U.S. sovereignty slip-sliding away (Henry Lamb, 8/06/05, WorldNetDaily.com)
It began in 1994. All the attention was focused on the new WTO emerging from the Uruguay round of GATT negotiations. Little attention was paid to the Summit of the Americas meeting in Miami. The assembled ministers agreed to create a Free Trade Agreement of the Americas and that it would be completed by January 2005, entering into force by December 2005.
For ten years, 34 governments have been conducting negotiating sessions throughout the Americas, fashioning a new trade agreement that will swallow up both NAFTA, the North American Free Trade Agreement, and CAFTA, the Central American Free Trade Agreement, and, quite literally, much of the U.S. Constitution.
The final draft agreement addresses every aspect of trade in the Western Hemisphere and requires that every dimension of the agreement be “WTO compliant.” Chapter II contains two provisions that should disqualify the document immediately from any serious consideration by the U.S. Congress.
Article 4.2 contains this language:
4.2. The Parties shall ensure that their laws, regulations and administrative procedures are consistent with the obligations of this Agreement. The rights and obligations under this Agreement are the same for all the Parties, whether Federal or unitary States, including the different levels and branches of government. …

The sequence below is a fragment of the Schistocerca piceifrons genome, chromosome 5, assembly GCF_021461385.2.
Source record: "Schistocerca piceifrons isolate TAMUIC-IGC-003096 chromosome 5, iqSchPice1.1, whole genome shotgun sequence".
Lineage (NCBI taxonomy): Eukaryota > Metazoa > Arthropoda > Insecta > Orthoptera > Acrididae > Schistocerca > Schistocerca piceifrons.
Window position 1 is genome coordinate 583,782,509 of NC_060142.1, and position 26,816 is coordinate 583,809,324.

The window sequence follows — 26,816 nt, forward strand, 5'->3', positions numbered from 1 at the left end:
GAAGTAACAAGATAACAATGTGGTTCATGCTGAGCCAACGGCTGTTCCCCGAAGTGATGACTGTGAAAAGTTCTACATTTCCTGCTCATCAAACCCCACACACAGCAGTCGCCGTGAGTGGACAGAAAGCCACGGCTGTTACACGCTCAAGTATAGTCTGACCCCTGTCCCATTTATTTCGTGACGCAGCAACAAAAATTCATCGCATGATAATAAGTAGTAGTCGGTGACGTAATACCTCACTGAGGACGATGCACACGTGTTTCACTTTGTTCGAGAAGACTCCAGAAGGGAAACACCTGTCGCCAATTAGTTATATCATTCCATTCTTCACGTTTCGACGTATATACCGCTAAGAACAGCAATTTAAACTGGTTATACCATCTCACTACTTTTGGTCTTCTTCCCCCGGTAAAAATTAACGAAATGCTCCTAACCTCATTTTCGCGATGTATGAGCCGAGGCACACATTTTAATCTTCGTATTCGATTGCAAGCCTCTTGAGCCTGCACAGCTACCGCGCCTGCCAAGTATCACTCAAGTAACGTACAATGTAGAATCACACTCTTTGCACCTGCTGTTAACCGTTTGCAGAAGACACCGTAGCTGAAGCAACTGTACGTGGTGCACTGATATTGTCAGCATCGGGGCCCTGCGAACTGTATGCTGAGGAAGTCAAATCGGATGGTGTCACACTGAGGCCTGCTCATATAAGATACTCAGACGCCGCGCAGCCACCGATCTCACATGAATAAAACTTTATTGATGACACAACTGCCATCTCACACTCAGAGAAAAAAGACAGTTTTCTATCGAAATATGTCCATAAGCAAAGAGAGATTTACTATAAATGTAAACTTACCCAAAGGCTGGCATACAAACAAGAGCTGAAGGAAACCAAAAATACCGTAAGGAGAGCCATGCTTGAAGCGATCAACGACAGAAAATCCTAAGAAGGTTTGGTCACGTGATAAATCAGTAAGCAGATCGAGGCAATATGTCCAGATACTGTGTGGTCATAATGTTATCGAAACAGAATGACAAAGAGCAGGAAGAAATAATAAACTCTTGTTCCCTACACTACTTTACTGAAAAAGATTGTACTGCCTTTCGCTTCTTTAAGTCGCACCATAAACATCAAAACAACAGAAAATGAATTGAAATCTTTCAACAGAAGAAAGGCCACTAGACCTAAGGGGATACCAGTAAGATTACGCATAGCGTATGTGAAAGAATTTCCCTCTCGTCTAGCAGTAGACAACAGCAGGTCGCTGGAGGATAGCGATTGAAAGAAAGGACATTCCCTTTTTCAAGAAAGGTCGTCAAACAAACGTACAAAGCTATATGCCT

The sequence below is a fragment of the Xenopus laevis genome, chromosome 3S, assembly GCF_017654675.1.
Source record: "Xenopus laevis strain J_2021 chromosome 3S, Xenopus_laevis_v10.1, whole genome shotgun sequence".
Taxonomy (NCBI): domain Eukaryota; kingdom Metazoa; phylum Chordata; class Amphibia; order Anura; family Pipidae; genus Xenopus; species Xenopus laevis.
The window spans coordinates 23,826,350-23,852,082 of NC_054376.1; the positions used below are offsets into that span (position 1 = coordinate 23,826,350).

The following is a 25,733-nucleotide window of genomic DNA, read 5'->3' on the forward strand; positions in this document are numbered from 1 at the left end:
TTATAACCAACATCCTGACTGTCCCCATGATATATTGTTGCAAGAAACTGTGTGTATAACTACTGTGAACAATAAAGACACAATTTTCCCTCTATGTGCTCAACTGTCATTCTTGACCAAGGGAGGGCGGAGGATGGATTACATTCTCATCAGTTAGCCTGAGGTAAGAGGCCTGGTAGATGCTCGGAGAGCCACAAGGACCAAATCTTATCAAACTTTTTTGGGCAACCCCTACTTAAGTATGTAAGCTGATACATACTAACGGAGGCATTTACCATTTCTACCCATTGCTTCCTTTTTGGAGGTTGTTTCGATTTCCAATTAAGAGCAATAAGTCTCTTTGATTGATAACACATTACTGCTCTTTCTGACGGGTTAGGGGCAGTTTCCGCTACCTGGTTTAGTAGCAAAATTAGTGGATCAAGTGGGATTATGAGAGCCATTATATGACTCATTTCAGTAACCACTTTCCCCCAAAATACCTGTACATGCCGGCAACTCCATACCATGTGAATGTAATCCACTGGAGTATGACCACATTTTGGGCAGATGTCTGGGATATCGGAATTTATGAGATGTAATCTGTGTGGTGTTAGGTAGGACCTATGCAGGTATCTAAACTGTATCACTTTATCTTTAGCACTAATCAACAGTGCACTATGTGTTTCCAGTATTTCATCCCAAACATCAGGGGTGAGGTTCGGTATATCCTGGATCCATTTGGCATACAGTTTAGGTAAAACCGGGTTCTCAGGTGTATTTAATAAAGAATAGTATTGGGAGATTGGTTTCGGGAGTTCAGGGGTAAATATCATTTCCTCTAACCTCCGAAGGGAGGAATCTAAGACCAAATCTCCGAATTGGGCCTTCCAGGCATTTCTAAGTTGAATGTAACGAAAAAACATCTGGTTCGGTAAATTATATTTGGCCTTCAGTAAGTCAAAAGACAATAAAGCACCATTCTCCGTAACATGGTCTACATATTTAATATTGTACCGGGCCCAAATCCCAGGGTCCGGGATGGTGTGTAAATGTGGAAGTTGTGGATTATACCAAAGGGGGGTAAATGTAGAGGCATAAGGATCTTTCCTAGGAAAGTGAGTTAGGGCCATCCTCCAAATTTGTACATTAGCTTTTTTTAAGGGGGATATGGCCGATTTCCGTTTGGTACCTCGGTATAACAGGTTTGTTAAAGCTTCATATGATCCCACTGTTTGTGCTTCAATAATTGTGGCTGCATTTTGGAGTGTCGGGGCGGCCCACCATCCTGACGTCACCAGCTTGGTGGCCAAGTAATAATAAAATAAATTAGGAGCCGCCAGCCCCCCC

This language requires that existing laws – at every level of government – be conformed to the requirements of the agreement. It requires that all future laws conform as well. The effect of this agreement takes away law-making power from duly elected representatives of the people and gives it to unelected bureaucrats, most of whom represent foreign nations.
This language is consistent with the WTO, NAFTA and CAFTA, all of which were approved by Congress. Both NAFTA and the WTO have required revisions of dozens of domestic laws. CAFTA will do the same, and the FTAA will continue to take away laws that the peoples’ representatives have enacted.
This process is transforming the meaning of national sovereignty.
While freer trade is a laudable goal, we should only free it unilaterally or bilaterally, not transnationally.